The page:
Increasing rent and the scarcity of affordable homes in California is pushing millions of people into poverty; and in some cases, into the street.
Homelessness is rising. Homeownership is at 1940’s levels.
Of the ten least affordable counties in the US, seven are in California.
“California is in the most intense housing crisis in our state’s history,” says state Assemblyman David Chiu (D-San Francisco). “For the millions of Californians who are suffering, Sacramento needs to act. There is no silver bullet to the housing crisis.”
Reasons for the crisis include:
• The expiration of a program that allocated $1 billion per year to redevelopment agencies
• Development restrictions
• California has used up $5 billion in affordable housing bonds passed in 2002 and 2006
• Lack of new homes being built
“The catastrophe is real,” says Ray Pearl, director of an affordable-housing advocacy group called the California Housing Consortium.
“There are low-income Californians on the brink of homelessness. You can’t pick up a paper that doesn’t mention homelessness on the rise across the state. I think we are finally at a point where it equals action.”
California would need to build 180,000 new homes each year to satisfy its massive population. The state was building about 160,000 in prior years, but is now building only 80,000. According to the Consortium, the state would need to build 1.5 million units to fully satisfy the state’s lowest-income bracket.
“Without serious changes, the phenomenon that’s becoming the norm in Silicon Valley – people with decent jobs forced by housing costs to live in their cars, trucks, or RVs – will become a statewide norm,” warns The San Diego Union-Tribune’s editorial board.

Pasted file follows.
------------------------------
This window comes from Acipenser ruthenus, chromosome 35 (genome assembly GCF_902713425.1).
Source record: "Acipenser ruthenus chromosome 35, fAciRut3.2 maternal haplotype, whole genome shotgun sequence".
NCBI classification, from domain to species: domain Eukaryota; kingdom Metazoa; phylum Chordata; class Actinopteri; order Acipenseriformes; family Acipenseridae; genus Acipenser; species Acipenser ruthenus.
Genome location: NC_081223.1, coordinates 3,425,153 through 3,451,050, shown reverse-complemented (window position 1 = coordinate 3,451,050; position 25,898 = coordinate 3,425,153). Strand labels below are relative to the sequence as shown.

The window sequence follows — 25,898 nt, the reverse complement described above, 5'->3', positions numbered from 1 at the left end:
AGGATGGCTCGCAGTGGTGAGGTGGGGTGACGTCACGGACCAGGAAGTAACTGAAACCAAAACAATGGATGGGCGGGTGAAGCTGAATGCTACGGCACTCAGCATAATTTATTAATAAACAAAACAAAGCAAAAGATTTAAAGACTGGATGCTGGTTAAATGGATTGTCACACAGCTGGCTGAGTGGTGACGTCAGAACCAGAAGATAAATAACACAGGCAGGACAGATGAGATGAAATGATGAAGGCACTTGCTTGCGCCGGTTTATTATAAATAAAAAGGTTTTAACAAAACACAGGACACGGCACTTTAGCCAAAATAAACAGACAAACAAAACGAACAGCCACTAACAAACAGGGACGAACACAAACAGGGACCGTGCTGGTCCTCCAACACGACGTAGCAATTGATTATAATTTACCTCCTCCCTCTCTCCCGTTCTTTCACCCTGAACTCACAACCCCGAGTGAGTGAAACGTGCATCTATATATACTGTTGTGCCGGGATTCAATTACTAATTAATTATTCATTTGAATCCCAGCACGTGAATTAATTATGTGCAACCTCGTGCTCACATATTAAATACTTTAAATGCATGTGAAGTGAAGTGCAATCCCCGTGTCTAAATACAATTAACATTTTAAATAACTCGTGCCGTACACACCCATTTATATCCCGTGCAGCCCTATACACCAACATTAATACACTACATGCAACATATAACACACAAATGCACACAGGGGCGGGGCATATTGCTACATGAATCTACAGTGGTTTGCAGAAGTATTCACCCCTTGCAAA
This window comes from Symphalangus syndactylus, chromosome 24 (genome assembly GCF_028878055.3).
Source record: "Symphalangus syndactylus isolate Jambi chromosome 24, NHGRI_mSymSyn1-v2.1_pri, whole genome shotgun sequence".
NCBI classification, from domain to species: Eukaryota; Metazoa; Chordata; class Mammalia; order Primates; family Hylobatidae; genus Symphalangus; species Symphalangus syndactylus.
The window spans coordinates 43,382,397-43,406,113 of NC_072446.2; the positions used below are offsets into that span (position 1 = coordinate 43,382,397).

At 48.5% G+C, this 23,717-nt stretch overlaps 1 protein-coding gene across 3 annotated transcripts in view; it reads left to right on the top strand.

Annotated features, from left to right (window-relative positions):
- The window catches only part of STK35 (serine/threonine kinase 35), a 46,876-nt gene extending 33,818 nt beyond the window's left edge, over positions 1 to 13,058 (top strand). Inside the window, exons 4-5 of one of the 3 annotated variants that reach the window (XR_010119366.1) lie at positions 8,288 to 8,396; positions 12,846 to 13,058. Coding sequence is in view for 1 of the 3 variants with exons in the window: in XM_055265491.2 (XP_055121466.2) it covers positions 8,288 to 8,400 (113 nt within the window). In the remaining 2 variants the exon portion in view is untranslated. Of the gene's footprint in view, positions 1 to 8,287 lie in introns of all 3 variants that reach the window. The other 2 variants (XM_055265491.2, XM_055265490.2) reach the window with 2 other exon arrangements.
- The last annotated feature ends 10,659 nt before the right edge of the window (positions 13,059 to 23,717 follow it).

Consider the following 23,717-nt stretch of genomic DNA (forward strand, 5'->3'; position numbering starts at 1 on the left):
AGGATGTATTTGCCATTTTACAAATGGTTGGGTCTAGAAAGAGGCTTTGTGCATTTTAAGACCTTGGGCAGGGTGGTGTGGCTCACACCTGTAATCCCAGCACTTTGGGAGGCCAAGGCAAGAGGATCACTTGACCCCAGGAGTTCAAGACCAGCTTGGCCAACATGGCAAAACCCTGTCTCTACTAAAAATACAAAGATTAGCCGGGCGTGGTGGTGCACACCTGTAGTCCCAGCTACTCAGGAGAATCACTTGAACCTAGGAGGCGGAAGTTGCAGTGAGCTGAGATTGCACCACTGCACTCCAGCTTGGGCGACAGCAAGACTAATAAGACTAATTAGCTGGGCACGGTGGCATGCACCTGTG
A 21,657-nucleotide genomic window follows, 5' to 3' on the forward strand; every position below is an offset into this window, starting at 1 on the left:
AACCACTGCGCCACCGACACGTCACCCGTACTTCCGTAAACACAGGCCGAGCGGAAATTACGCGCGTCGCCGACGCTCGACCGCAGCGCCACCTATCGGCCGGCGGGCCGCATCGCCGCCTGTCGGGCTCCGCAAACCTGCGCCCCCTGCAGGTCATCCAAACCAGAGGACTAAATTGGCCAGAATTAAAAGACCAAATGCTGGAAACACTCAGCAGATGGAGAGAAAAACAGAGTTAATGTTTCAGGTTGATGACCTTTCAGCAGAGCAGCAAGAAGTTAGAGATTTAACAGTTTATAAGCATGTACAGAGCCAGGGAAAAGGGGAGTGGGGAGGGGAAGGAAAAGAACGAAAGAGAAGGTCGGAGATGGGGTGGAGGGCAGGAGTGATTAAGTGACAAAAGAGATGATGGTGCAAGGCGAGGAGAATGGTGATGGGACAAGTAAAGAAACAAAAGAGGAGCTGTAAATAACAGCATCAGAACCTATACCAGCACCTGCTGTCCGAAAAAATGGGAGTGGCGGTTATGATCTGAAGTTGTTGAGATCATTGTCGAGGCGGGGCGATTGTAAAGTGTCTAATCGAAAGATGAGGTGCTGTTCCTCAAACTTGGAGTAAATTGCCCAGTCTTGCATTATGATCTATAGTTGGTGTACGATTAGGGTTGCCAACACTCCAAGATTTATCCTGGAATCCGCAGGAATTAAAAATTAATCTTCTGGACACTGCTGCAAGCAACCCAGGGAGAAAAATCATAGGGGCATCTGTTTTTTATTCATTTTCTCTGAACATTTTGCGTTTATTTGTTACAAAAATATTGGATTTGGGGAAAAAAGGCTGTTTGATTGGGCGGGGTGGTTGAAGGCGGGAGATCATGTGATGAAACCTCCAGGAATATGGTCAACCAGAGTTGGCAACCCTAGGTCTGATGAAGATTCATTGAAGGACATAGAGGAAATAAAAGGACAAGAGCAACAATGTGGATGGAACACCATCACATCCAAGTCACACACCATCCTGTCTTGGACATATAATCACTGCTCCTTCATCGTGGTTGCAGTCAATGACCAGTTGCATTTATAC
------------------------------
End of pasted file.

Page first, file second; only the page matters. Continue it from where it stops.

Lawmakers have introduced more than 100 housing-related bills so far this year. One of the most talked about is SB2, which would allocate $300 million per year for low-income housing.
Lawmakers are also hoping to strengthen California’s Housing Accountability Act, which prevents cities from turning away development for arbitrary reasons (like rich people who don’t want to live near poor people).
The Assembly is currently negotiating with Governor Jerry Brown to locate funding and ease building restrictions. A vote on housing legislation may come as early as next week.
Editor’s note: This won’t be solved by regulation and government programs, they need less, not more. To fix this problem California needs to focus on transportation, to connect lower cost areas to higher cost. This is an age old problem, lower income areas that are integrally attached to higher income areas become the next higher income areas.